Thursday, October 11, 2007

WE People - Rhoma Spencer

Actress, Playwright, Broadcast Journalist – a force to be reckoned with

by Nathalie Taghaboni

Where do you begin with Rhoma Spencer? Her accomplishments are many, her talents myriad. She is a one woman cultural bridge to the Caribbean and she flatly refuses to water down or compromise all that she offers to the arts.

“I bound to, must to, have to – return to the region frequently in order to give this country the authentic Caribbean.” says Rhoma in an interview with WE magazine. “I cannot feed off of anything here. This environment doesn’t allow me as a Caribbean artist, to do the work I have to do in order to bring authenticity to the stage. And while I am an Afro-Caribbean woman, I identify with all that is Caribbean, the Dutch, French, Spanish Caribbean, the Arawaks and Caribs – their histories are all part of me. I am very much a ‘Caribbeanist’. Yes I am a Trinidadian but I identify with the entire region.”

Rhoma was born in Curepe, Trinidad and spent over 10 years in Tobago as a child. She studied theatre at the University of the West Indies and later came to Toronto’s York University to complete her Masters in Theatre.

Ms Spencer is the director and founder of Theatre Archipelago which began in 2004. It is the Theatre’s mandate to present work from the pan Caribbean and to this end Rhoma visits and works with cultural companies and artists throughout the islands, including those islands about whom we may not hear much, perhaps due to access, language or other barriers. Rhoma will be heading to Surinam shortly to work with Henk Tjon – a man she describes as ‘”the ultimate Caribbean director”.

During the first few seasons of Theatre Archipelago, Rhoma noted her audience to be made up largely of academics and non Caribbean people – people who were interested in the culture. But over the past two or three seasons she has noticed a shift that brought more and more people of Caribbean descent. “By virtue of the nature of the particular play I am presenting, I would notice the change in audience demographics. If I am putting on a play that is Jamaican or Trinidadian, the audience tends to reflect that. Mind you, some plays and playwrights cross all borders, so for example when I presented Twilight Café earlier this year - a play by Tony Hall, the same author who did Jean and Dinah, the audience was very pan Caribbean.”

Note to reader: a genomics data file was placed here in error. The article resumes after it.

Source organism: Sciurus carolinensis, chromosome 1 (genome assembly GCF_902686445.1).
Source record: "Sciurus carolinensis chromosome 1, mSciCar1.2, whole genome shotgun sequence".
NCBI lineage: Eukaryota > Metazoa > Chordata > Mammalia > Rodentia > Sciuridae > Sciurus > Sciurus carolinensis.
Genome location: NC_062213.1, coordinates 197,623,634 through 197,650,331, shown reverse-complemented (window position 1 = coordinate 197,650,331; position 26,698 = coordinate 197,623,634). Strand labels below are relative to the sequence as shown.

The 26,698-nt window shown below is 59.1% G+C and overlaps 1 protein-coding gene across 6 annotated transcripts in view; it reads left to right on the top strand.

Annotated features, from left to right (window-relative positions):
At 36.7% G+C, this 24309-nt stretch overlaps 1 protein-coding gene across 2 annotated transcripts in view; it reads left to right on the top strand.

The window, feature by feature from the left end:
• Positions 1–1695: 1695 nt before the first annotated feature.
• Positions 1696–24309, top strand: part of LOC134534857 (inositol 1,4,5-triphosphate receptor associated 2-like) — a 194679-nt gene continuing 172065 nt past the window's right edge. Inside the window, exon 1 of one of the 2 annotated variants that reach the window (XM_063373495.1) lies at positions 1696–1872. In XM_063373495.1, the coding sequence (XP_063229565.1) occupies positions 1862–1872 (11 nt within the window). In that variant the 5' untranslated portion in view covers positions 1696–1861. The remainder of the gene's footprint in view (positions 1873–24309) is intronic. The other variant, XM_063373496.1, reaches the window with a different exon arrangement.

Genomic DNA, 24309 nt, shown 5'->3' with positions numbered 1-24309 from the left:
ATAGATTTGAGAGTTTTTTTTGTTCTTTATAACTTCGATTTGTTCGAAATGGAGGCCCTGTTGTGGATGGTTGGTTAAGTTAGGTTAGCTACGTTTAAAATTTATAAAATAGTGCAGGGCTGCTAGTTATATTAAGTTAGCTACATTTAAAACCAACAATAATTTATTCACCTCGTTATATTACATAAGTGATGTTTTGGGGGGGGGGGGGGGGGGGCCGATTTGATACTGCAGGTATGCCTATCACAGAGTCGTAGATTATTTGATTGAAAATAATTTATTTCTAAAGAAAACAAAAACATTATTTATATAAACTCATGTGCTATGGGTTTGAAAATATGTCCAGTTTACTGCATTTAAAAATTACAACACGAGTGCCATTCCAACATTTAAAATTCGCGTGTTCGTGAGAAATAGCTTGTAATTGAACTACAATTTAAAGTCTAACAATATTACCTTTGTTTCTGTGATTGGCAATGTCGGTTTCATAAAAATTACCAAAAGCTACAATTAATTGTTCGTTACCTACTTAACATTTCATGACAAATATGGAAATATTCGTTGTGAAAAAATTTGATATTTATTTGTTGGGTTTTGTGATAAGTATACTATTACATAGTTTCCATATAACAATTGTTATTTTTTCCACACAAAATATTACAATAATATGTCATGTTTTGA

Theatre Archipelago’s presentations have all been critically acclaimed by Toronto’s media. “But”, says Rhoma, “now and then you will notice in a review, that there is a lack of knowledge of the culture presented in the play”. The reviewer may see the presentation as an exotic one and niche it as such.

A dream very close to Rhoma’s heart is to create theatre facilities for individual theatre performances with focus on Caribbean theatre. “Canada needs to see the real Caribbean theatre,” emphasizes Rhoma, ‘as opposed to the beaded and feathered Las Vegas or Broadway version that they have been fed for so long. They don’t know us well and we need to change that.”

In 2006 Theatre Archipelago offered a taste of that authenticity at the Caribana parade with a presentation of an ‘ole mas’ band. “Police tried to stop us!” laughs Rhoma wryly. “They thought we were protesters because they just did not know. They were used to the bra and panty mas. We have to educate Canada. We have to tell them about the beginnings, the roots of how we started long before we got to the pretty mas. In essence we are responsible for how we are viewed.”

Rhoma credits Ronald Amarosa as being the one person who turned the tide towards theatre as her career. He was Rhoma’s first director in ‘Best Village’ performances in Trinidad and nurtured in her the abiding love of the stage. “To this day, with all the degrees and international accolades, it is Best Village theatre that comes out of me. It is the truest form of drama and national theatre in Trinidad.”

Information on Theatre Archipelago may be obtained online at

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